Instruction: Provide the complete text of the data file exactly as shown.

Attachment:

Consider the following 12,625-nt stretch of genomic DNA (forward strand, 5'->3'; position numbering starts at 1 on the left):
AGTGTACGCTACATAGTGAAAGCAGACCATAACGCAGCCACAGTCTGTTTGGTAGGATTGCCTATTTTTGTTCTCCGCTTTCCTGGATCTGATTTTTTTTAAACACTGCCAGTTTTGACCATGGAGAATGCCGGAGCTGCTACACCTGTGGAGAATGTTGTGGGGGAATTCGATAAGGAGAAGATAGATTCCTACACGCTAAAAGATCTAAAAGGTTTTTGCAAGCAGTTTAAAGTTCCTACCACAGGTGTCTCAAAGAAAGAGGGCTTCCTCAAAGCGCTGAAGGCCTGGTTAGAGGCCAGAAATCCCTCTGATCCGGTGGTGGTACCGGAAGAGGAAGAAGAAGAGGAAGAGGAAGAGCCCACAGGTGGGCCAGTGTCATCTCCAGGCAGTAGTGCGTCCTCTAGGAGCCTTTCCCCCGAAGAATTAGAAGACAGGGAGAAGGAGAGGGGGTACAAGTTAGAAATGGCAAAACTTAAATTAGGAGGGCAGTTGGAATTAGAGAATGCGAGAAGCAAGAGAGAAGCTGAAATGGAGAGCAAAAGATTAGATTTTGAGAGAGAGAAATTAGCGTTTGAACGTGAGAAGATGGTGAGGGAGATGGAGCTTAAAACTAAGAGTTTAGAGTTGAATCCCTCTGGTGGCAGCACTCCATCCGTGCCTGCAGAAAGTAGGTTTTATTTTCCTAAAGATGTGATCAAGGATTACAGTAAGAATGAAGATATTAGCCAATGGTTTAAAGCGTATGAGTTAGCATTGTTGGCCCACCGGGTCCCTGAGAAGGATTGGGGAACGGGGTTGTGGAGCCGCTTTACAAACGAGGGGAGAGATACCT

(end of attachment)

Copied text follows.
Consider the following 12,625-nt stretch of genomic DNA (forward strand, 5'->3'; position numbering starts at 1 on the left):
AGTGTACGCTACATAGTGAAAGCAGACCATAACGCAGCCACAGTCTGTTTGGTAGGATTGCCTATTTTTGTTCTCCGCTTTCCTGGATCTGATTTTTTTTAAACACTGCCAGTTTTGACCATGGAGAATGCCGGAGCTGCTACACCTGTGGAGAATGTTGTGGGGGAATTCGATAAGGAGAAGATAGATTCCTACACGCTAAAAGATCTAAAAGGTTTTTGCAAGCAGTTTAAAGTTCCTACCACAGGTGTCTCAAAGAAAGAGGGCTTCCTCAAAGCGCTGAAGGCCTGGTTAGAGGCCAGAAATCCCTCTGATCCGGTGGTGGTACCGGAAGAGGAAGAAGAAGAGGAAGAGGAAGAGCCCACAGGTGGGCCAGTGTCATCTCCAGGCAGTAGTGCGTCCTCTAGGAGCCTTTCCCCCGAAGAATTAGAAGACAGGGAGAAGGAGAGGGGGTACAAGTTAGAAATGGCAAAACTTAAATTAGGAGGGCAGTTGGAATTAGAGAATGCGAGAAGCAAGAGAGAAGCTGAAATGGAGAGCAAAAGATTAGATTTTGAGAGAGAGAAATTAGCGTTTGAACGTGAGAAGATGGTGAGGGAGATGGAGCTTAAAACTAAGAGTTTAGAGTTGAATCCCTCTGGTGGCAGCACTCCATCCGTGCCTGCAGAAAGTAGGTTTTATTTTCCTAAAGATGTGATCAAGGATTACAGTAAGAATGAAGATATTAGCCAATGGTTTAAAGCGTATGAGTTAGCATTGTTGGCCCACCGGGTCCCTGAGAAGGATTGGGGAACGGGGTTGTGGAGCCGCTTTACAAACGAGGGGAGAGATACCT